Today’s guest blogger, Robin Gelburd, responds to an article by Contributing Editor Shana Sweeney about her struggles with educating employees about the costs of out-of-network claims. Have you encouraged employees to use Fair Health’s consumer cost lookup tool? Share your thoughts in the comments. —Andrea Davis, Managing Editor
The topic of health care costs is front-page news. Calls for greater transparency in health care prices are a common refrain as the many parties in the nation’s health care system try to understand the observed variability in costs and outcomes. Such calls include the recent commentary piece by Shana Sweeney, in which she described her struggles as an employer attempting to guide her employees through the maze of out-of-network payments. I read this piece with great interest because it is for precisely these instances that the organization that I lead, FAIR Health, was created.
In 2009, then-New York State Attorney General Andrew Cuomo uncovered conflicts of interest in how out-of-network claims were being reimbursed. As a result, FAIR Health was formed to establish and maintain a new database of health care claims information that could be used to help payors develop reimbursement rates for out-of-network services. Our second charge was to develop a free online tool that patients could use to research the cost of health care services in their area and generate estimates of their out-of-pocket costs should they seek services out-of-network.
Today, FAIR Health uses its database of over 16 billion billed medical and dental services to power its Consumer Cost Lookup tool as well as numerous other data products. Ours is the largest independent database of private claims information available in the U.S. and the data we provide on health care charges and utilization are unbiased and independent.
Given the interest in making the cost of health care more transparent, FAIR Health’s experience in designing and launching its Consumer Cost Lookup tool is instructive. Our challenge was to design a tool that offers reliable information on health care costs but also provides the appropriate context for the many factors that influence both charges and reimbursement. There are many variables that influence a specific patient bill including the background and training of the rendering provider, the type of facility in which the procedure is performed, details about the patient’s health status, and specific features of that patient’s health plan. While all of these variables will impact a bill, consumers may not know enough about each variable to include that information in a cost calculation tool.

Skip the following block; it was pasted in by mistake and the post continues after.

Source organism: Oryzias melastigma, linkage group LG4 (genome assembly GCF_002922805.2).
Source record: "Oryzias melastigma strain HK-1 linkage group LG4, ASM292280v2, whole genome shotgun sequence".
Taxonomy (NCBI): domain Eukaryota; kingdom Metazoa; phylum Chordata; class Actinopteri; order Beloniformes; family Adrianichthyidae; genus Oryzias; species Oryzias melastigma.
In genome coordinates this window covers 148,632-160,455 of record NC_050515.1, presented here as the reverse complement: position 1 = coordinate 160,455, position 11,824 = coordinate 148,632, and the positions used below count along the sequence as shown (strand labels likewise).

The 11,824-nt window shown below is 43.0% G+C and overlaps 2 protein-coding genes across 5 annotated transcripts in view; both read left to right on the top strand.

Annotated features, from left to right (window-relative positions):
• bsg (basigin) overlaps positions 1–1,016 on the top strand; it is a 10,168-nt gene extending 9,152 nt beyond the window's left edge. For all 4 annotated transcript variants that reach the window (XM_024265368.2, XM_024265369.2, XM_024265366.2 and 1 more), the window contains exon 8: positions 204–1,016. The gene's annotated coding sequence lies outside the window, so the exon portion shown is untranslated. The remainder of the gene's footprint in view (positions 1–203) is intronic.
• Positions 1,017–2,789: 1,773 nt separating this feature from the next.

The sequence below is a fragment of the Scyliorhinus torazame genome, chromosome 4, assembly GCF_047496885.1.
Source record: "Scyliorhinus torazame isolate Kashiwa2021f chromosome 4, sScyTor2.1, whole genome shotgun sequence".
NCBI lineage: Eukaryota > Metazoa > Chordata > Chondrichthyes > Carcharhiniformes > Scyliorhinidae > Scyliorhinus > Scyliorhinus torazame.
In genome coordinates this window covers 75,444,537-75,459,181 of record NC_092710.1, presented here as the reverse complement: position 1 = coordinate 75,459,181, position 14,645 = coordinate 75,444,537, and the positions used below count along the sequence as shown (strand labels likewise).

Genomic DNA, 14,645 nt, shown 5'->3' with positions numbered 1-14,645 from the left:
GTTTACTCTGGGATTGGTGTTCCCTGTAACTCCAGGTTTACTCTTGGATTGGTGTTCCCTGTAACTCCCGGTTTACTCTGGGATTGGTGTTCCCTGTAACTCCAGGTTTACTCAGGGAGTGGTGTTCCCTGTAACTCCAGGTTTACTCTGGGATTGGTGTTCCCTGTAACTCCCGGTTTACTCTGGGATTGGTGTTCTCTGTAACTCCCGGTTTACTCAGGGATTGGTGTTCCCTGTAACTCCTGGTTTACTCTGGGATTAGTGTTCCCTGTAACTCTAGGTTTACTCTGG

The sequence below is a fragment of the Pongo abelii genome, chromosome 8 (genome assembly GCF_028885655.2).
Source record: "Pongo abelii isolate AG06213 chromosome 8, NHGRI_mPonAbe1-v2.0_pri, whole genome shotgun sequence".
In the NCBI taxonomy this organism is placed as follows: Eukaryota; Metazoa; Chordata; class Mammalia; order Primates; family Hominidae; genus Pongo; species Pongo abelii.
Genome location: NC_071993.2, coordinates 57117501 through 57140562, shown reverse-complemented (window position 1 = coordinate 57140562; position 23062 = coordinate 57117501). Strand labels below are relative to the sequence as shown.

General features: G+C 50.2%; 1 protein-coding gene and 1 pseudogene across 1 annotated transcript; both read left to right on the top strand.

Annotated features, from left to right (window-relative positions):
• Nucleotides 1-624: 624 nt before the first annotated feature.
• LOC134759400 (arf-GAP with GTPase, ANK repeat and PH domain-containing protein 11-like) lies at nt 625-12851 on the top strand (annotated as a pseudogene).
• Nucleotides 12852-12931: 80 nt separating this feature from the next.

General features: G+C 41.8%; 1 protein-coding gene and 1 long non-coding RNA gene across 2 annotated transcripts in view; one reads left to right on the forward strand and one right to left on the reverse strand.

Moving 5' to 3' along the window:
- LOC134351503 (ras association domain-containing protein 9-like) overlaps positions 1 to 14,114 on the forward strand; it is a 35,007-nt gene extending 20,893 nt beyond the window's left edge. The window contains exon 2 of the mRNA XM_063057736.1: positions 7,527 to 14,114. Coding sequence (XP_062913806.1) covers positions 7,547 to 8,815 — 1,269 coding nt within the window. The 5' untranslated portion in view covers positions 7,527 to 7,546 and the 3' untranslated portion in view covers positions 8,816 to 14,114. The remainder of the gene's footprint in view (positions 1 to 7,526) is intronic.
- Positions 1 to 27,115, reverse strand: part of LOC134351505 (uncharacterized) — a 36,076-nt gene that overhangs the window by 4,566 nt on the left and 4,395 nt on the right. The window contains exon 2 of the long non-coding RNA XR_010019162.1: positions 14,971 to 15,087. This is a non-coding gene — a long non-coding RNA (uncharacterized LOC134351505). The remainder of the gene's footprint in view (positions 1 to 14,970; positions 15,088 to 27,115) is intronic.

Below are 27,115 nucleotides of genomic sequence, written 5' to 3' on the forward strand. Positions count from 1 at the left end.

We have approached the development of our Consumer Cost Lookup tool with great care, and have refrained from adding information that would be misleading or difficult to understand without the appropriate context. We have also consulted with health literacy experts to develop language on the site that contextualizes the estimates that we offer and to explain when consumers may need to seek additional information from their physician or providing facility. For employers, like Ms. Sweeney, who want to offer guidance for employees about plan selection and out-of-network decision-making, we license our data, in part so that these professionals can combine FAIR Health’s charge data with information specific to an employee’s health plan in order to ease some of these confusions.
Our cost estimates are based upon the rich repository of claims information that we oversee but, given our tool’s intended application to a general consumer audience, cannot incorporate patient-specific variables that might impact a bill. We nevertheless have confirmation from users that we are indeed providing them with critical building blocks to an accurate and informed estimate. In other words, the FAIR Health data may not be the "end of the discussion” for the consumer but may instead be a valuable starting point on the quest to gain clarity about anticipated costs for care. More importantly, it provides an accurate reference point and shines light on costs previously left opaque in the marketplace.
Cost transparency tools such as FAIR Health’s are critical first steps in the effort to provide clarity in health care costs to consumers, but we all have a long road ahead. We’re not alone – many organizations, including HFMA’s Price Transparency Task Force and the CMS through its recent data releases, are working to change the status quo and create an environment in which patients can accurately estimate the costs for which they will be responsible. We are heartened by the positive momentum this cause has seen and that FAIR Health is a vital part of the journey.
Robin Gelburd is President of FAIR Health, Inc., a national independent, not-for-profit corporation whose mission is to bring transparency to health care costs and health insurance information through comprehensive data products, consumer resources and research tools.
Register or login for access to this item and much more
All Employee Benefit News content is archived after seven days.
Community members receive:
- All recent and archived articles
- Conference offers and updates
- A full menu of enewsletter options
- Web seminars, white papers, ebooks
Already have an account? Log In
Don't have an account? Register for Free Unlimited Access